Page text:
UN launches new framework to combat international terrorism

The UN Secretary-General Antonio Guterres on December 6, 2018 launched a new framework titled ‘UN Global Counter-Terrorism Coordination Compact’ to combat international terrorism and coordinate efforts across the peace and security, humanitarian, human rights and sustainable development sectors.                                                                                                                  The framework is an agreement between the UN chief, 36 organisational entities, the International Criminal Police Organisation (INTERPOL) and the World Customs Organisation to better serve the needs of member states when it comes to tackling the scourge of international terrorism.

UN Framework: Key Highlights

  • The Coordination Committee of the United Nations will oversee the implementation of the framework and monitor its implementation. The committee is chaired by UN Under-Secretary-General for counter-terrorism, Vladimir Voronkov.
  • During the first meeting of the framework’s Coordination Committee, the committee also discussed strategic priorities for the next two years, based on the sixth review of the Global Counter-Terrorism Strategy, relevant Security Council resolutions and UN Counter-Terrorism Executive Directorate (CTED) assessments as well as the requests from member states for technical help.
  • The committee also looked into the organisation of work and ways to improve the delivery of an ‘All-of-UN’ capacity-building support to the member states.
  • The UN Global Counter-Terrorism Coordination Compact Task Force will replace the Counter-Terrorism Implementation Task Force, which was established in 2005 to strengthen UN system-wide coordination and coherence of counter-terrorism efforts.

Why do we need the framework?

The new framework has been introduced keeping in mind the need to ensure full respect for international human rights standards and rule of law in countering terrorism.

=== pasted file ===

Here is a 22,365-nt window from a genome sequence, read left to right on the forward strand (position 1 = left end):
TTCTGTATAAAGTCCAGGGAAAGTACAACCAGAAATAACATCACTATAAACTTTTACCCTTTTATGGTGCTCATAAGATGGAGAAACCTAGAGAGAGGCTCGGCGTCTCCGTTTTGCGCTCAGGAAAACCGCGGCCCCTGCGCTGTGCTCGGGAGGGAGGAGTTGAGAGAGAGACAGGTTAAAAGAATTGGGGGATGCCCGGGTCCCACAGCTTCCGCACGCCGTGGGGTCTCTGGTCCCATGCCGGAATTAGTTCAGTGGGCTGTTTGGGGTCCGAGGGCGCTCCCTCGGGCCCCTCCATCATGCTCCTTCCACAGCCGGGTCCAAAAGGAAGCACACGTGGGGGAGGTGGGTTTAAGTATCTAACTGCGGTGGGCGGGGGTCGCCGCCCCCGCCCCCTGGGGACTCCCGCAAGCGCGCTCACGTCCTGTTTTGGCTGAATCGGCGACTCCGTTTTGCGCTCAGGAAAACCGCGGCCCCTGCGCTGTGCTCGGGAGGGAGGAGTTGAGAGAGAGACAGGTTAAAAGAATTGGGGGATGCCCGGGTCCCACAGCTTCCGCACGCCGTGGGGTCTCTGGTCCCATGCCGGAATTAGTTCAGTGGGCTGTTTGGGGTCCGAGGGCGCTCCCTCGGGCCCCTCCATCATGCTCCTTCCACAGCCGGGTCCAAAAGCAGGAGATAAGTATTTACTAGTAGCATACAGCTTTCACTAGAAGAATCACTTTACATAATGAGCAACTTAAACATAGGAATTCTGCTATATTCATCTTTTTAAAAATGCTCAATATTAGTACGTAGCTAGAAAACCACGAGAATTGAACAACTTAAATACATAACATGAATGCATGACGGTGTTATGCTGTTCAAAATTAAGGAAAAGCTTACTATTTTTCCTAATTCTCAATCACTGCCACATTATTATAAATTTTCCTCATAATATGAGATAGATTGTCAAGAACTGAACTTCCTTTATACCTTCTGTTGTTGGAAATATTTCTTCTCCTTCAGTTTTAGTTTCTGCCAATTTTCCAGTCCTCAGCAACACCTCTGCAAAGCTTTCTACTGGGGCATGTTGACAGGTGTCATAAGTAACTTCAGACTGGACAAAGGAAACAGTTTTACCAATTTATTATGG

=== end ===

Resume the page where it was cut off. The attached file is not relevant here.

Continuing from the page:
Speaking on the same, the UN Chief stated that the policies that limit human rights only end up alienating the very communities they aim to protect, which normally have every interest in fighting extremism and as a result, such policies can effectively drive people into the hands of terrorists and undermine prevention efforts.

Global terrorism threat

According to the UN Chief, despite recent successes against the ISIS and its affiliates, the threat posed by returning and relocating fighters, as well as from individuals inspired by them, remains high and has a global reach.

The 2018 Global Terrorism Index released by the Institute for Economic and Peace, indicates that despite a 27 per cent fall in the number of deaths from acts of terrorism worldwide, the impact of terrorism remains widespread, with 67 countries experiencing deadly attacks, which is the second highest recorded number of countries in the past twenty years.

While terrorist organisations like Da’esh and Al Qaida continue their terror threats and activities, neo-Nazi and far-right groups have begun using the Internet as a platform to mobilise support across borders through hate speech and exploit economic anxieties, radicalise, recruit and carry out attacks against nations.

Misuse of Emerging Technologies

At a time when terror is on a new high, the UN Chief has urged greater vigilance against the misuse of emerging technologies such as artificial intelligence, drones and 3D (three-dimensional) printing, as well as against the use of hate-speech and distortion of religious beliefs by extremist and terrorist groups.

Please follow and like us:

Initiative to stop terrorist travel launched on UNGA sidelines

The United States and Morocco launched the Global Counter-Terrorism Forum’s (GCTF) Terrorist Travel Initiative, which brings together stakeholders to share expertise on how to develop and implement effective counterterrorism watchlisting and screening tools.

Launched on the sidelines of the United Nations General Assembly (UNGA), the initiative will hold four regional workshops in 2018 and 2019 to develop a document that shall be endorsed at the 2019 GCTF ministerial meeting.

GCTF Terrorist Travel Initiative:

The initiative brings together stakeholders to share expertise in developing and implementing effective counterterrorism watchlisting and screening tools.